What Is A Competency?
The term competency is now generally defined as the behaviours that employees must have, or must acquire, to input into a situation in order to achieve high levels of performance.
Competencies emerged in the 1980s as a response to organisational changes and to wider changes in society. These changes included:
- Flatter organisational structures resulting from the reduction in management layers
- Employees being required to show more flexibility by developing a wider range of skills and adapting to changes in working practices
- Increased globalisation of organisations, demanding the introduction of a consistent set of standards within different cultures
- Effective use of competency frameworks was thought to provide employees with a clearly defined set of objectives, and managers with a consistent measurement tool that could be used across geographical, cultural and work boundaries.
Examples of some of the most widely used competency headings include:
- communication skills
- people management
- team skills
- customerservice skills
Uses Of Competencies
- Training and development – identifying gaps and helping employees develop in the right direction
- Development, promotion and succession planning – assessing employees’ readiness or potential to take on new challenges
- Annual appraisals and/or performance related pay – appraising and managing performance according to competency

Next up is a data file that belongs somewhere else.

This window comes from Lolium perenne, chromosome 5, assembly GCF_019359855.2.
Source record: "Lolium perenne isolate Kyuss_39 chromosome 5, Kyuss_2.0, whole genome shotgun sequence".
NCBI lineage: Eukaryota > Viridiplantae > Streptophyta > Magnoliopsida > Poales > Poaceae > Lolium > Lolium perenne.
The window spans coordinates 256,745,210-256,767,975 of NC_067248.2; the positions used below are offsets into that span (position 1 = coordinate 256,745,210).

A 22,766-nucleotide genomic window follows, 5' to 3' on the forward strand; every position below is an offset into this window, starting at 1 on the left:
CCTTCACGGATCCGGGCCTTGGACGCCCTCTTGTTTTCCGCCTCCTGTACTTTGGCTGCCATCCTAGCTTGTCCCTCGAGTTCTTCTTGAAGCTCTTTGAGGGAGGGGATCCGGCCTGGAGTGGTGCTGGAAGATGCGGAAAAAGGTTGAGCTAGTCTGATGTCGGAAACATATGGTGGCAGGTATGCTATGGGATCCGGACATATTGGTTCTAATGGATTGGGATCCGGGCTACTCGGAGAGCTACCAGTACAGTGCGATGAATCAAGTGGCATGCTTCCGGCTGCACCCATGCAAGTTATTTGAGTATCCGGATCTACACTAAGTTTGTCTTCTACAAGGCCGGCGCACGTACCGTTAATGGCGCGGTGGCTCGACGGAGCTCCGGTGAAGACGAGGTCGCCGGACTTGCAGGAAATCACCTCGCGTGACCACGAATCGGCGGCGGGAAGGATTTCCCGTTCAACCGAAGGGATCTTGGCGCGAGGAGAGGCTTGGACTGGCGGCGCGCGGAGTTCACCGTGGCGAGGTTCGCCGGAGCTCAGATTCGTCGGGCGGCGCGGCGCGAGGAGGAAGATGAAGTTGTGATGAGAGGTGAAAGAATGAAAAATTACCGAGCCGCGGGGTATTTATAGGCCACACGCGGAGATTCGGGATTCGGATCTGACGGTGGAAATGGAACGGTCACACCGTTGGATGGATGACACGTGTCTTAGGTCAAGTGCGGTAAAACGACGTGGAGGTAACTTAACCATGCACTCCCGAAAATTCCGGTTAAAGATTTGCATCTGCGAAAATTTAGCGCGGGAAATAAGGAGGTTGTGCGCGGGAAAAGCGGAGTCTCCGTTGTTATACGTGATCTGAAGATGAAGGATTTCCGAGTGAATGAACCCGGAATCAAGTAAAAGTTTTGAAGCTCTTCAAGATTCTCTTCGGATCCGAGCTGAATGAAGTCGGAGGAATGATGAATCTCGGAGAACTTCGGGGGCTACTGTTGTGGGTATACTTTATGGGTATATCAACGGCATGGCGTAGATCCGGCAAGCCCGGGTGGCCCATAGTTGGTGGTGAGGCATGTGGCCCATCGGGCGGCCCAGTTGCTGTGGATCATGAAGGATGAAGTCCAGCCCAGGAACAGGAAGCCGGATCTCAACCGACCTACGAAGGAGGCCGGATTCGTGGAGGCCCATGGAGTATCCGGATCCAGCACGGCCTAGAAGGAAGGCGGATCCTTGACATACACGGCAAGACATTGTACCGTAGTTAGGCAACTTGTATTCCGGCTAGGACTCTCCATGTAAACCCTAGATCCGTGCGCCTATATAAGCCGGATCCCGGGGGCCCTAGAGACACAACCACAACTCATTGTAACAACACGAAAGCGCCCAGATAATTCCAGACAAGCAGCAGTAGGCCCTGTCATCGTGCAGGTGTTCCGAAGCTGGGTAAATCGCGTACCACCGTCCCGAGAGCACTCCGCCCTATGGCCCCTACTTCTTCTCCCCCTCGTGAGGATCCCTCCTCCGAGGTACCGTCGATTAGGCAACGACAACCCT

- Recruitment and selection – choosing the right people to join and progress in an organisation
- Change management – using competencies when restructuring or dealing with other cultural changes
- Grading structures
Recent research has reported that the top 5 uses of competencies were appraisal/performance management, training and development, selection, recruitment and promotion. An effective competency framework however has applications across the whole range of human resource management and development activities.
The main benefits of a competency-based system are:
- Employees have a set of measures to work towards and are clear about how they are expected to perform in their jobs
- The appraisal and recruitment systems are fairer, more open and more objective
- Processes are measurable and standardised across organisational and geographical boundaries
- Performance management is made easier through having clear measures of performance